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Kindergarten Registration-from the Column

  • May 5, 2011 5:12 am

Five years ago, I registered my daughter for Kindergarten.  And, five years ago I also held my newborn baby boy in my arms.  Together, we watched my daughter take those brave steps into Elementary School.  Other moms tried to prepare me for the Monumental Moment, advising me to attend the “Boo-Hoo breakfast,” reassuring me that the day would fly by, and that she was ready.  But, really, I wasn’t worried.   I knew she was ready, and either I was too overwhelmed with a toddler and newborn at home, or I was ready, too.  We bought supplies, picked out a first day outfit, took the ceremonial first day picture, and went about the business of Starting School.  I even skipped the Boo Hoo Breakfast.  In fact, I didn’t Boo or Hoo at all.

When I picked her up that afternoon, she was slightly disappointed that she didn’t have homework, but more disappointed that she hadn’t learn to read that very first day.  I told her it would come in time, that most things do.  And so began the many lessons of patience that year would bring.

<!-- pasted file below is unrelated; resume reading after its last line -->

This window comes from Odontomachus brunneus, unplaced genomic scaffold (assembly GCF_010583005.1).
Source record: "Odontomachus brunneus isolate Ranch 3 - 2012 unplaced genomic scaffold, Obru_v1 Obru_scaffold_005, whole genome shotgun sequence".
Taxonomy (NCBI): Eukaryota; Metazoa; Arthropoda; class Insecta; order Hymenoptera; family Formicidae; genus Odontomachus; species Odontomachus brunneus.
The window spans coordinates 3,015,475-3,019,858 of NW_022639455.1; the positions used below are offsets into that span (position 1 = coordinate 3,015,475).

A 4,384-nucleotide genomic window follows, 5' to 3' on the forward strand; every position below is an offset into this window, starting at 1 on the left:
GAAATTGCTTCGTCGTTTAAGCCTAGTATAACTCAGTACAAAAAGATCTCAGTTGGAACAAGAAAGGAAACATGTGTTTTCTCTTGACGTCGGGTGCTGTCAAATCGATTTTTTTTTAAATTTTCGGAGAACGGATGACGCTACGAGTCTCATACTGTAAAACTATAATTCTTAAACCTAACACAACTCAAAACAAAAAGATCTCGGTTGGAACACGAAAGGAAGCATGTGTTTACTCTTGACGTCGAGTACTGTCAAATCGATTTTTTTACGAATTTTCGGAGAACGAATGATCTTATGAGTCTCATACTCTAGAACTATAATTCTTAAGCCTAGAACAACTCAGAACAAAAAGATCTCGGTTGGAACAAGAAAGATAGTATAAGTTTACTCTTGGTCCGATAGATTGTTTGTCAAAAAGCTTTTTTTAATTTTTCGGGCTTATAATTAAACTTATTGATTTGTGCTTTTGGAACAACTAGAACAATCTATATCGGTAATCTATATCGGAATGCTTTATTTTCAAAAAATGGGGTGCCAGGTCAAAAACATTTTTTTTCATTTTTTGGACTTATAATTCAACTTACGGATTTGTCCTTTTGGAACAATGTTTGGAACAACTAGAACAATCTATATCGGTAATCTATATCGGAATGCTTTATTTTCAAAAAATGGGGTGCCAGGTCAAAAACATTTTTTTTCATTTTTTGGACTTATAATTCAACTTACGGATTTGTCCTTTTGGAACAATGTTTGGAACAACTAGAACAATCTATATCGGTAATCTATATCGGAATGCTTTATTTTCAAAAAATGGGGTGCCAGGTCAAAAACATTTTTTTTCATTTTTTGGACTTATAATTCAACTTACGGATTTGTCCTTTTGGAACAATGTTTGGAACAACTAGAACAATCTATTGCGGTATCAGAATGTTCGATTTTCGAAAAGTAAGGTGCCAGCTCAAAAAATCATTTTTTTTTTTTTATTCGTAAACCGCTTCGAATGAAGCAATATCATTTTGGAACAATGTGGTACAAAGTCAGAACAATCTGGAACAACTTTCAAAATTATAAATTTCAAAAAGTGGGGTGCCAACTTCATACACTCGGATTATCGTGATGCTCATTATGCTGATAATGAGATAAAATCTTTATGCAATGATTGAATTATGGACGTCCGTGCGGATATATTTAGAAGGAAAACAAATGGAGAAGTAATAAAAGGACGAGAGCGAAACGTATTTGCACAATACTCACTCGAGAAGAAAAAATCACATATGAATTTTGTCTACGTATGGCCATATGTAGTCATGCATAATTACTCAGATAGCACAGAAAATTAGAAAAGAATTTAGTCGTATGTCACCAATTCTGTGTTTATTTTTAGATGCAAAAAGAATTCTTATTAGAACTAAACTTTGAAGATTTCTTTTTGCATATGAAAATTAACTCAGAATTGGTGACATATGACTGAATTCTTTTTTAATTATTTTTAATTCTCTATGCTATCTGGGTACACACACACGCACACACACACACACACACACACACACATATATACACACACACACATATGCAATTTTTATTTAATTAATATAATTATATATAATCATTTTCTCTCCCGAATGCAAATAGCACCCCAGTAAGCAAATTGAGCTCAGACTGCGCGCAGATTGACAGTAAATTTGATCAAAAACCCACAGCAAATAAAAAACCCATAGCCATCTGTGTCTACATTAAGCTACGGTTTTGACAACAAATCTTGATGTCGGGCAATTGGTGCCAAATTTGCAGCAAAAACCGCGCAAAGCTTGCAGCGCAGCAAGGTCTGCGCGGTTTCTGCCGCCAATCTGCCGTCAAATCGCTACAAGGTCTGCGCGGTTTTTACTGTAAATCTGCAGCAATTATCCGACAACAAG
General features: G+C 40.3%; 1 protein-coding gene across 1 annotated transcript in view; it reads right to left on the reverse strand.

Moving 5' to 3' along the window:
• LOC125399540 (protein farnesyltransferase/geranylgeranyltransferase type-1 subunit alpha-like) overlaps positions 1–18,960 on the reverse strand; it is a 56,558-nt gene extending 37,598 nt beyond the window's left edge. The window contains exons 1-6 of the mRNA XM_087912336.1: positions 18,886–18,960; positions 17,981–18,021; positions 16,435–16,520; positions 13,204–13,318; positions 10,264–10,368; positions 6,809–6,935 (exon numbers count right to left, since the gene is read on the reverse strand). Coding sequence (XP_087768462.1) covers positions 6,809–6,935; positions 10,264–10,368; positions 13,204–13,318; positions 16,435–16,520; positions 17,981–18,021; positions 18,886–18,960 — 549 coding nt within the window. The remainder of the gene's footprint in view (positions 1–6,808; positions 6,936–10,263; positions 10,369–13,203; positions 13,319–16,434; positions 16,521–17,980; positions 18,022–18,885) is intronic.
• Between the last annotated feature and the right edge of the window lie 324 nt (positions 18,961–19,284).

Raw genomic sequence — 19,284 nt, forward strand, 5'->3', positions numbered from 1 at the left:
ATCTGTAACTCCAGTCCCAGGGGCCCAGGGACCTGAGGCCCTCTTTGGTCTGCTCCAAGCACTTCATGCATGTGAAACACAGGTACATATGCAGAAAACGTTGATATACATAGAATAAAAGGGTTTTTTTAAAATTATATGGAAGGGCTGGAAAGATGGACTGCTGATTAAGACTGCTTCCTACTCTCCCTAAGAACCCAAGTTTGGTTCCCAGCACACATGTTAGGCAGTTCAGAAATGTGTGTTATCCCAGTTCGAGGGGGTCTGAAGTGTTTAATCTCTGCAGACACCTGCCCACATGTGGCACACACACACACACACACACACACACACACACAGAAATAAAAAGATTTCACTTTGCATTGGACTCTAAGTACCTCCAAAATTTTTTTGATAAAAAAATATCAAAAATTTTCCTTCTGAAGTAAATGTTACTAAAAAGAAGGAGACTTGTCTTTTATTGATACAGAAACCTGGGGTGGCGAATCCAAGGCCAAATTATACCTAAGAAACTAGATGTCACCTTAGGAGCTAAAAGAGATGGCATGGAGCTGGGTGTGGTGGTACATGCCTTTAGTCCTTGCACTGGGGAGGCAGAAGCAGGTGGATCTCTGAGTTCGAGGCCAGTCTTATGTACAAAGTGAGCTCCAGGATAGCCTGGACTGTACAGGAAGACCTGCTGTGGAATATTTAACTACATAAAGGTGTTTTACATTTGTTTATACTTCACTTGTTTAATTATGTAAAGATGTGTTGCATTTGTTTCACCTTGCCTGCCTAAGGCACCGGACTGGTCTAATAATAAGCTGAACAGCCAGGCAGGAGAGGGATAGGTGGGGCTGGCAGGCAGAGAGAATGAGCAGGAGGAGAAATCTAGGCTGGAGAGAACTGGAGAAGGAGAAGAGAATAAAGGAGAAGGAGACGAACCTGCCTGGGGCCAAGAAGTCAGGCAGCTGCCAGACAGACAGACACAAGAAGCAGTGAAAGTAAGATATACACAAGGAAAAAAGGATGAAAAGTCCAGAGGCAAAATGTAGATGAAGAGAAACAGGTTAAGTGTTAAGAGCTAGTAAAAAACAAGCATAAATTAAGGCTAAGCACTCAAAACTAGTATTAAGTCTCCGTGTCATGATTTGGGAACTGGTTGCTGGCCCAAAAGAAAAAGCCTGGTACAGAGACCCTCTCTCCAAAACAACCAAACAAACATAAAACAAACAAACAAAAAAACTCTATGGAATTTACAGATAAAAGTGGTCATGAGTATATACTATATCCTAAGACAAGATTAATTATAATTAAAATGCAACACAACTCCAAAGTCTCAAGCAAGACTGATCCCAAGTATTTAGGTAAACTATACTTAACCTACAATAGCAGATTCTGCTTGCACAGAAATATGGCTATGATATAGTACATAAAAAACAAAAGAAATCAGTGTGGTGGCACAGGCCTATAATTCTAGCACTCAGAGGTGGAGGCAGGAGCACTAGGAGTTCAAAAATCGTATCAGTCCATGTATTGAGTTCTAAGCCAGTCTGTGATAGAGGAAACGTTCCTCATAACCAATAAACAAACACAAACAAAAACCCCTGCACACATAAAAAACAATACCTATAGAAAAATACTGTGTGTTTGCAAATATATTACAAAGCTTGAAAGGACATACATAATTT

It wasn’t long before we began to realize the reality of the School Calendar, and how completely that Calendar ruled Family Life.  School ALWAYS started at the same time.  Every Single Day.  Not only that, but School was open Monday THROUGH Friday, and there was very little gray in that routine.  As the mom of a kindergartner, toddler and baby, that routine became a grueling checklist of quickie breakfasts, foamy toothbrushes, leaky bottles, and quick seatbelt snaps (with fingers more or less out of the buckles).  Those hazy blurred mornings truly rocked my Mommy World.  Having been a teacher, one would think I would have been prepared, but Elementary School was just a completely different ballgame.  In addition to the added daily routine of family chores, we added School chores, including reading homework, Scholastic Book Fair Forms, Field Trip Permission Slips, and the dreaded Behavior Folder.  Looking at that folder was the least favorite part of my day, everyday.  In fact, by the end of that school year, my middle child truly thought a simple three tab folder was in fact called a “folder signed.”  Enough said.